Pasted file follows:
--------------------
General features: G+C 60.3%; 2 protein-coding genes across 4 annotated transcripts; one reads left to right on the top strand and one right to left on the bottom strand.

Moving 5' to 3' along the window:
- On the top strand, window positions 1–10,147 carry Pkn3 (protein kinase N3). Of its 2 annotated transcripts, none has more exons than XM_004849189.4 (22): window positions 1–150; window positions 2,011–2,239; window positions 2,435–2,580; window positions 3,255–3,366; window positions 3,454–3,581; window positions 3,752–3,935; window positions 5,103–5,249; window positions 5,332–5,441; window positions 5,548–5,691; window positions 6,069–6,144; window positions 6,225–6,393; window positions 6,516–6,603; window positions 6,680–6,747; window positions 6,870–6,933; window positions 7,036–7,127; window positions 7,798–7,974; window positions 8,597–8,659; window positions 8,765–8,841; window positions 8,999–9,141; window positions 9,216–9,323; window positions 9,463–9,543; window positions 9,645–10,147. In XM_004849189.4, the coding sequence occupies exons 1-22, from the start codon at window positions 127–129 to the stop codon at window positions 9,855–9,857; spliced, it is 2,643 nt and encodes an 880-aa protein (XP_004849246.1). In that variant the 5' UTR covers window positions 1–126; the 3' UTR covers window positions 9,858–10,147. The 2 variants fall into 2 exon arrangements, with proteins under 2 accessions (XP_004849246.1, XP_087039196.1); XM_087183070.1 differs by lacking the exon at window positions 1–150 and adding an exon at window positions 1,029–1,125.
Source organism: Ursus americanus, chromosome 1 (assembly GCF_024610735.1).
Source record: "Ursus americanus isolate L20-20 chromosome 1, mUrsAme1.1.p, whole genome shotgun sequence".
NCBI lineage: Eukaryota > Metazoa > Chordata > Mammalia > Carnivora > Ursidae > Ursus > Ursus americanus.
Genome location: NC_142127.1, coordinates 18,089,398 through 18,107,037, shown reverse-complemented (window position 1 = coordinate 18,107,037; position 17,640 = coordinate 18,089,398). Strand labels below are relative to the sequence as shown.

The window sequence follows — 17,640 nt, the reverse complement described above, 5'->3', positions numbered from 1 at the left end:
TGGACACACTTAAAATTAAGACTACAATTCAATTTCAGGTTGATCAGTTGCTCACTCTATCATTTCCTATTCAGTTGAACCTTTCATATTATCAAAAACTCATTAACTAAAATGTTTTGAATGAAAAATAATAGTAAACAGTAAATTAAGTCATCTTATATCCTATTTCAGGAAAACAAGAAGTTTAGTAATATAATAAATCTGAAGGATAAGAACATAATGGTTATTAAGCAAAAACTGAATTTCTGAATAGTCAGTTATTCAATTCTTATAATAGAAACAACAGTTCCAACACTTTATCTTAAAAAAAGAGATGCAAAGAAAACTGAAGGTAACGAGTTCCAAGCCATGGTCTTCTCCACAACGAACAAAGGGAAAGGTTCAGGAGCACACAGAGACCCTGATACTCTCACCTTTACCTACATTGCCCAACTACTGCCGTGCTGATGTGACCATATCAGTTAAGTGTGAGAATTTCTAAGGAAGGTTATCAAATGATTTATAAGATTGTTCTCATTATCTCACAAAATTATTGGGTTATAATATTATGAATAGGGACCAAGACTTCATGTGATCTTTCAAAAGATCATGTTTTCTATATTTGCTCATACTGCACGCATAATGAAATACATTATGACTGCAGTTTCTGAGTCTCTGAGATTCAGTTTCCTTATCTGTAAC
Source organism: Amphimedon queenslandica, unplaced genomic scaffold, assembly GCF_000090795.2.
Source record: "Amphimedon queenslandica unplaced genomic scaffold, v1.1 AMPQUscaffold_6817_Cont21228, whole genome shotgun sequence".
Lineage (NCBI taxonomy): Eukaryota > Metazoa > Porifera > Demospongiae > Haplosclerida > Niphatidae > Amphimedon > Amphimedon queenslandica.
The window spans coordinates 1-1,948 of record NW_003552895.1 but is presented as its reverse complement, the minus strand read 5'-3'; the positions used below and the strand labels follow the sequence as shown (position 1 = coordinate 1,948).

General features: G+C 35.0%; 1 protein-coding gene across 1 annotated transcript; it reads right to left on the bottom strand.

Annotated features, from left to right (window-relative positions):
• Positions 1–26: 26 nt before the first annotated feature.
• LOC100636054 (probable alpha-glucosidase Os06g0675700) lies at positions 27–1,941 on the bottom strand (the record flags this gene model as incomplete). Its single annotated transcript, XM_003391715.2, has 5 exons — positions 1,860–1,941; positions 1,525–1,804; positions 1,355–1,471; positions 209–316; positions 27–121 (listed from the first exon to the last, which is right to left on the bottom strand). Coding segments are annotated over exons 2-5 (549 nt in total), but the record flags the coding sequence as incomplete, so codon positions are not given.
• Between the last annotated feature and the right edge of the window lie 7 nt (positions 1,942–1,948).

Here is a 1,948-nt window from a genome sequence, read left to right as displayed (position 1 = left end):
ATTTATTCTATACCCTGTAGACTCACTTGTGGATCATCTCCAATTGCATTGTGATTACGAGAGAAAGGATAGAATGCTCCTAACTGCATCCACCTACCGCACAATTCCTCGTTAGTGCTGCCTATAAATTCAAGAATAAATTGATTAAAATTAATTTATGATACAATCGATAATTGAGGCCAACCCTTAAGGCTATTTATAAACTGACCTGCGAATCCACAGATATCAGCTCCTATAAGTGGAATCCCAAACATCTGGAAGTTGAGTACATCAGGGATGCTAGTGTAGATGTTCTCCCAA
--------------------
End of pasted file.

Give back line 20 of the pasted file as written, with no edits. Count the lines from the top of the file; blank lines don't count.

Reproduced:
ATTTATTCTATACCCTGTAGACTCACTTGTGGATCATCTCCAATTGCATTGTGATTACGAGAGAAAGGATAGAATGCTCCTAACTGCATCCACCTACCGCACAATTCCTCGTTAGTGCTGCCTATAAATTCAAGAATAAATTGATTAAAATTAATTTATGATACAATCGATAATTGAGGCCAACCCTTAAGGCTATTTATAAACTGACCTGCGAATCCACAGATATCAGCTCCTATAAGTGGAATCCCAAACATCTGGAAGTTGAGTACATCAGGGATGCTAGTGTAGATGTTCTCCCAA